Rain World: Downpour Notes

Mar. 24, 2023

[RW Art Month Gallery](https://www.artsteps.com/view/640668173c291031dcb0e848)


[x] Is the 5P pearl hymn the melody that plays in Depths? Idk but I don't think so
[x] From wiki: If you complete the food quest, Gourmand brings more food back to the colony. Could be worth mentioning that he's both scouting and providing provisions.
[x] Some pits don't have the gradient.
[x] Shelter failures
[x] New open-to-everyone areas (Pipeyard, Gutter)
[x] Relation of Downpour characters to five urges, as a counterpoint to them
[x] 5P overseer is playing ads in Metropolis for (absent) citizens
[x] Speculation re: Saint, why is Survivor playable after ascension but Arti not?
What is the actual "good" outcome? Does Survivor's drive make him unworthy? What happens to artificer's pups? {-- don't care L + ratio --}
[x] The jumping guys (yeeks?) {-- they aren't useful, so not really worth mentioning. --}
[x] Reliance on the map, secret pipes
[x] World bounds are acutely felt due to more maneuverable characters. Or lack of playtesting.
[x] Artificer bite/maul/whatever ability


- Your survival abilities as Survivor emerge organically, they aren't given in tutorials. None of the new slugcats except maybe Gourmand (partially) and Rivulet can replicate this.

- Artificer joke: Cormac McCarthy's Downpour. Maybe with the co-op explosion footage.

- Lack of restraint with storytelling and collectibles. Little diversity in species that show up in different areas, this has a flattening effect.

- The thematic point that living in "the cycles" can be good and the inclusion of FIVE new characters was not a coincidence? No obvious correspondence to five urges though beyond Gourmand and Artificer. Could maybe stretch Rivulet to "socialization" or whatever.

- Non-diegetic tutorials work with Saint, he is an explicit interface with the player/God. Not worth mentioning this, would result in a huge tangent.

- World design: everything is "filled out" now. Pipeyard especially is a huge connective area, and there are some more exciting new places as well, all extremely well-blended. Huge success, the game just keeps going.

- A lot of the new areas do feel like pointless dead ends though. We don't get a third iterator or character, and many of the areas just end. Pipeyard is probably the best one just because it integrates so well with the other zones.

- The game at its original size feels perfect, Downpour maybe a bit overlarge, again lack of restraint. Areas are good though, except world boundary problems.

- The new slugcats: do they cheapen the base game? The new campaigns are very well put together and interesting in their own right but they break the simple story of the survivor. It seems like there are slugcats everywhere in RW so why the hell didn't Survivor's family save him? + Gourmand feels like a joke. His gameplay is great. + After getting Gourmand's real ending I feel much more charitable toward him. The "turn" of understanding happens in a cutscene rather than gameplay though. The switch from game-mechanical overcoming to spiritual overcoming happens in gameplay with the survivor. Gourmand still worthwhile ultimately.

- Grenade fruit and difficulty. New flora is appreciated but food is essentially a non-issue in many areas because of these things.

- The need for non-diegetic tutorials speaks to Downpour's departure from the simple, intuitive mechanics of the base game. That said, it would be difficult to make new characters interesting without some new contrivance. I think letting the player discover the new stuff would be OK, potentially frustrating though since actions like Gourmand's crafting take a long time and are seemingly random combinations of buttons. Non-diegetic tutorials are a small price to pay for the new mechanics. The crafting is largely pointless but I hate crafting in everything. Sans crafting, Artificer's explosion-jump would be difficult to discover.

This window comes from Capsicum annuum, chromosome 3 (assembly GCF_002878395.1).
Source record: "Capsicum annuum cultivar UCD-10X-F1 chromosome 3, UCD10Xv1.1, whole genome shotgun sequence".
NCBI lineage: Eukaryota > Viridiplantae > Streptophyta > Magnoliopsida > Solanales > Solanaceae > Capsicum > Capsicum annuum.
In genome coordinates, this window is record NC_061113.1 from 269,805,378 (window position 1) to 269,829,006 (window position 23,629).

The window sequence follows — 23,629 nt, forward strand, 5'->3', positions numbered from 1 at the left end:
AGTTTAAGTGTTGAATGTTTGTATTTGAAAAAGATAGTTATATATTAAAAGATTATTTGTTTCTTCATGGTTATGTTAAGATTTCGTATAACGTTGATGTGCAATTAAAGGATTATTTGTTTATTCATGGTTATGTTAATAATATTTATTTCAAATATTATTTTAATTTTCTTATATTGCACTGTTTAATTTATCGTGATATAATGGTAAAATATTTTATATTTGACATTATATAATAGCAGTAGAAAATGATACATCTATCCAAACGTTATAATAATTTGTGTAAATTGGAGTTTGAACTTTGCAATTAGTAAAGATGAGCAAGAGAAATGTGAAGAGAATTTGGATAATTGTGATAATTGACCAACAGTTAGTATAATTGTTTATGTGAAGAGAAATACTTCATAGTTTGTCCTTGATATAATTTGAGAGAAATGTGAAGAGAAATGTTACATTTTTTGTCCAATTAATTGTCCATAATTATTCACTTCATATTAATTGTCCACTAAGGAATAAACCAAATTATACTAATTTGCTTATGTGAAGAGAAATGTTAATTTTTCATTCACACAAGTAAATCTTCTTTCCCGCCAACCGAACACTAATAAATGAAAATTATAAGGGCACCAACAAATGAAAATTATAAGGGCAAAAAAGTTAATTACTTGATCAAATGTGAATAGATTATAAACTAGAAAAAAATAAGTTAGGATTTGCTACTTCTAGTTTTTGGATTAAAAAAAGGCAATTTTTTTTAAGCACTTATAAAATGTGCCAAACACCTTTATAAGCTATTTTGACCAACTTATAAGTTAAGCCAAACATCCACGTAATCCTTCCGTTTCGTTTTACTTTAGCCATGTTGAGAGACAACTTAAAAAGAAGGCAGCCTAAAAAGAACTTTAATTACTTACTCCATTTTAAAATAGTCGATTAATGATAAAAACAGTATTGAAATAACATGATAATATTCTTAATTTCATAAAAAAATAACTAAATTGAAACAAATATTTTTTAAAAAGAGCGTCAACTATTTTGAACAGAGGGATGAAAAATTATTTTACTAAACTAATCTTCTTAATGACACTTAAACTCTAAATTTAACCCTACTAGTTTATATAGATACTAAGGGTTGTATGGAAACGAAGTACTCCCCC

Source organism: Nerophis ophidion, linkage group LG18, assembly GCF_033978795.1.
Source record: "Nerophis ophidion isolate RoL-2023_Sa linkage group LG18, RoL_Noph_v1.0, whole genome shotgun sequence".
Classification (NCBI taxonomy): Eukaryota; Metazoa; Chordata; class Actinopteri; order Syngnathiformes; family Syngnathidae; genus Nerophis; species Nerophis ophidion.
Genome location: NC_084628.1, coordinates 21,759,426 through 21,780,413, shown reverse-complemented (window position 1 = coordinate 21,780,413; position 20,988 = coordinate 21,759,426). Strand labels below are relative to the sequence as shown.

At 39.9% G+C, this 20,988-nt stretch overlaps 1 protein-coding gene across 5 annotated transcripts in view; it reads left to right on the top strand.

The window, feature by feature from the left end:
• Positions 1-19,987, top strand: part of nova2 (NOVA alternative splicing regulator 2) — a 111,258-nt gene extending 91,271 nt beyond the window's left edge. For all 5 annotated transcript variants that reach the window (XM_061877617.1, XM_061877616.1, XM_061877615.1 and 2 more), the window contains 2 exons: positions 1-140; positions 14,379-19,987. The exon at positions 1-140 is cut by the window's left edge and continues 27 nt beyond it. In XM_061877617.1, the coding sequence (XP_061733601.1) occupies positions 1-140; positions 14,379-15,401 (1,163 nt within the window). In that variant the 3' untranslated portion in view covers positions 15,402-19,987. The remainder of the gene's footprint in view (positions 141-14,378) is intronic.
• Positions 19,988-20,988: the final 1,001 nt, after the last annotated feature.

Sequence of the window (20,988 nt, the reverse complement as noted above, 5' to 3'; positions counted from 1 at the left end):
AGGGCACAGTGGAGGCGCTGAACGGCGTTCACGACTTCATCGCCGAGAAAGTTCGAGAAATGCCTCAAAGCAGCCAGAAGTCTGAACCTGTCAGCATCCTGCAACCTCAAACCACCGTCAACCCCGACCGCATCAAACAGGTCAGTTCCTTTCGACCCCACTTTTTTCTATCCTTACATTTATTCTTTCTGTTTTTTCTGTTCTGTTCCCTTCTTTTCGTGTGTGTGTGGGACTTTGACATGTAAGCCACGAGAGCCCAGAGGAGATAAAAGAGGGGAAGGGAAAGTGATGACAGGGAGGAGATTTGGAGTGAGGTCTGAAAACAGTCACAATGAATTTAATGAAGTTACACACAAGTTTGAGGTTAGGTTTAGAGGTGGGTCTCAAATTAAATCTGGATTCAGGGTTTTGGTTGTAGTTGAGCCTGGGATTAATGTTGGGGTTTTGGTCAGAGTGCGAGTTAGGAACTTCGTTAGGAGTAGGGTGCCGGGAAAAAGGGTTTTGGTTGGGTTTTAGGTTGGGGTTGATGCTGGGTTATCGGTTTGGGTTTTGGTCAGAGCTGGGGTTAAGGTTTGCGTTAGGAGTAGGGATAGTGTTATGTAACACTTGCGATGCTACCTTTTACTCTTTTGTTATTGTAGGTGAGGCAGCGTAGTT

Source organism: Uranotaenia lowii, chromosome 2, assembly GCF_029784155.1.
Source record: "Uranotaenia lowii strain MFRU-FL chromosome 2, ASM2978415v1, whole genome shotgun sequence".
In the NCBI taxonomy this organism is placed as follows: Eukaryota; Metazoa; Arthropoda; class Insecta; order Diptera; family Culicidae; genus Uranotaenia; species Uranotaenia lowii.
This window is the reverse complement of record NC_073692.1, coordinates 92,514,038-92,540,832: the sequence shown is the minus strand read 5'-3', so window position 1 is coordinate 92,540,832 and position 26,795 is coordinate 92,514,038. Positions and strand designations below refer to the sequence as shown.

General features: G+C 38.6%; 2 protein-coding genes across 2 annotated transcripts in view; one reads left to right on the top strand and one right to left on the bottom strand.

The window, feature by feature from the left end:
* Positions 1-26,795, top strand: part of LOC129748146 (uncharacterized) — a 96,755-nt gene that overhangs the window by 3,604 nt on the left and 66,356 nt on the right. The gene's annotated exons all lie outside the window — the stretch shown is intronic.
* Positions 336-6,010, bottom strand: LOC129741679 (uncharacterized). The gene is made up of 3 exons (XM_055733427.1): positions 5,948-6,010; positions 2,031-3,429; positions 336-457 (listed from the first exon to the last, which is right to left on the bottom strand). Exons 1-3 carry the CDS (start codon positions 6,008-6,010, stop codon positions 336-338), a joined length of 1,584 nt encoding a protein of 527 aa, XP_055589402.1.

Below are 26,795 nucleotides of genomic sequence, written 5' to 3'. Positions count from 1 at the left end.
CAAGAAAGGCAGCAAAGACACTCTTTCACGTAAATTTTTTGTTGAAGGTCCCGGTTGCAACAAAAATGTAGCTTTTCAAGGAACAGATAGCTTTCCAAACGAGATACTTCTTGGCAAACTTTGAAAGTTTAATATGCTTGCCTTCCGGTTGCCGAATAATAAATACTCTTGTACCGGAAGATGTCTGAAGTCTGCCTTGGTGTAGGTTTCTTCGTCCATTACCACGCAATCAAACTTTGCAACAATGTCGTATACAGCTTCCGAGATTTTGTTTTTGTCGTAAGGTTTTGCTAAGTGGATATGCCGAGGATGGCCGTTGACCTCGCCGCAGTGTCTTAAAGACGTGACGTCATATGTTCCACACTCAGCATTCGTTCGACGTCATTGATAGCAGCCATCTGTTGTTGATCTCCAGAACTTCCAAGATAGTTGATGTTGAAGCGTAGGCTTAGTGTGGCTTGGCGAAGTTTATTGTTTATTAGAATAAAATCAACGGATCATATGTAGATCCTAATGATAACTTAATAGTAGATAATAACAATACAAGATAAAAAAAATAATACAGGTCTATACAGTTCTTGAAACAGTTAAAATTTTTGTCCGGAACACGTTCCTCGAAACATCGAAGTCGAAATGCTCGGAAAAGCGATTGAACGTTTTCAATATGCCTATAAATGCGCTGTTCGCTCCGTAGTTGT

- The only useful crafting recipe I've found is for grenades, but I might have missed some. + There are some crazy ones

- Loading screen tips suck

- Completion tracking stuff is just bad; Rain World didn't need to cater to achievement hunters. It's much better and more fun without scores and collectible trackers. Also, detaching the pearls from the one-on-one experience with Moon is a huge experiential mistake. Lore people were already going to datamine the game and record the pearl text in a Google doc; the pearl progress screen just helps to turn the genuinely impactful experience of meeting with Moon into a checklist. Her character is instrumentalized. The pearl quest was never a "logical" one for "completion." Cycles of life and nature aren't about completion, and while everything in the old RW was geared toward reinforcing its existential themes it has now lowered itself to ugly, explicit "gameyness." I am aware there was a score tracker in V1.5.

- To put it as shortly as possible: Rain World is an action game that you come to realize is an adventure game, as cosmic in its scope as any RPG battle against god. Downpour gets in the way of that realization; the interminable score screen at the end of a playthrough serves only to deaden and quantify what was supposed to be a spiritual journey.

- Artificer progression is awesome.

- Overall (inter-character) structure?

- "The switch" from ecosystem game to spiritual journey has already happened, so what IS Rain World at this point?

- Idea: cover the same area from every character's perspective


Rivulet comes after Hunter (rwdrivulet012.mp4 06:10), so 5P has clearly experienced the rot more than once (pearls in earlier campaigns reference the rot).

Above may be wrong, the rot is always progressing, although Garbage Wastes still implies 5P was flushing a lot more rot some time in the past.